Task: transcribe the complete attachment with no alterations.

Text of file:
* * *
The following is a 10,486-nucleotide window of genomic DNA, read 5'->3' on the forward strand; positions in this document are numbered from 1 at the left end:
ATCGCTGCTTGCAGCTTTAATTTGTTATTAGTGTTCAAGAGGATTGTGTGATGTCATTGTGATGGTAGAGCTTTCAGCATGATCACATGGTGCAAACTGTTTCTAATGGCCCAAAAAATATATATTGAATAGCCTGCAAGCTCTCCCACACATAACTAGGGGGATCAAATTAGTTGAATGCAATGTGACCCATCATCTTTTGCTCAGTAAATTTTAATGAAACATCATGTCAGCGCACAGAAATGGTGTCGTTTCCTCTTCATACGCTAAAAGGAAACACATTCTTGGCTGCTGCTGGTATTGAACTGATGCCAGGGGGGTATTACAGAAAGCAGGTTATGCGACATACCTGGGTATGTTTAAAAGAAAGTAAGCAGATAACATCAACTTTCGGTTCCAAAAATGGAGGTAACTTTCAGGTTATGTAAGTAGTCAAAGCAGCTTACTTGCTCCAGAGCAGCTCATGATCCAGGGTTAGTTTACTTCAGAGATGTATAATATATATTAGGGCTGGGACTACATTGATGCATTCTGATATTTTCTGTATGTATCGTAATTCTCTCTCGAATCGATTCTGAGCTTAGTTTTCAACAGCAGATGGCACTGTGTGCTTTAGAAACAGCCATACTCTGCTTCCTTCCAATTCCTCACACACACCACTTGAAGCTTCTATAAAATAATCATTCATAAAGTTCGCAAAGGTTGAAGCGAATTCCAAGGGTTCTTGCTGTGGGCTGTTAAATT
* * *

The following is a 10,486-nucleotide window of genomic DNA, read 5'->3' on the forward strand; positions in this document are numbered from 1 at the left end:
ATCGCTGCTTGCAGCTTTAATTTGTTATTAGTGTTCAAGAGGATTGTGTGATGTCATTGTGATGGTAGAGCTTTCAGCATGATCACATGGTGCAAACTGTTTCTAATGGCCCAAAAAATATATATTGAATAGCCTGCAAGCTCTCCCACACATAACTAGGGGGATCAAATTAGTTGAATGCAATGTGACCCATCATCTTTTGCTCAGTAAATTTTAATGAAACATCATGTCAGCGCACAGAAATGGTGTCGTTTCCTCTTCATACGCTAAAAGGAAACACATTCTTGGCTGCTGCTGGTATTGAACTGATGCCAGGGGGGTATTACAGAAAGCAGGTTATGCGACATACCTGGGTATGTTTAAAAGAAAGTAAGCAGATAACATCAACTTTCGGTTCCAAAAATGGAGGTAACTTTCAGGTTATGTAAGTAGTCAAAGCAGCTTACTTGCTCCAGAGCAGCTCATGATCCAGGGTTAGTTTACTTCAGAGATGTATAATATATATTAGGGCTGGGACTACATTGATGCATTCTGATATTTTCTGTATGTATCGTAATTCTCTCTCGAATCGATTCTGAGCTTAGTTTTCAACAGCAGATGGCACTGTGTGCTTTAGAAACAGCCATACTCTGCTTCCTTCCAATTCCTCACACACACCACTTGAAGCTTCTATAAAATAATCATTCATAAAGTTCGCAAAGGTTGAAGCGAATTCCAAGGGTTCTTGCTGTGGGCTGTTAAATT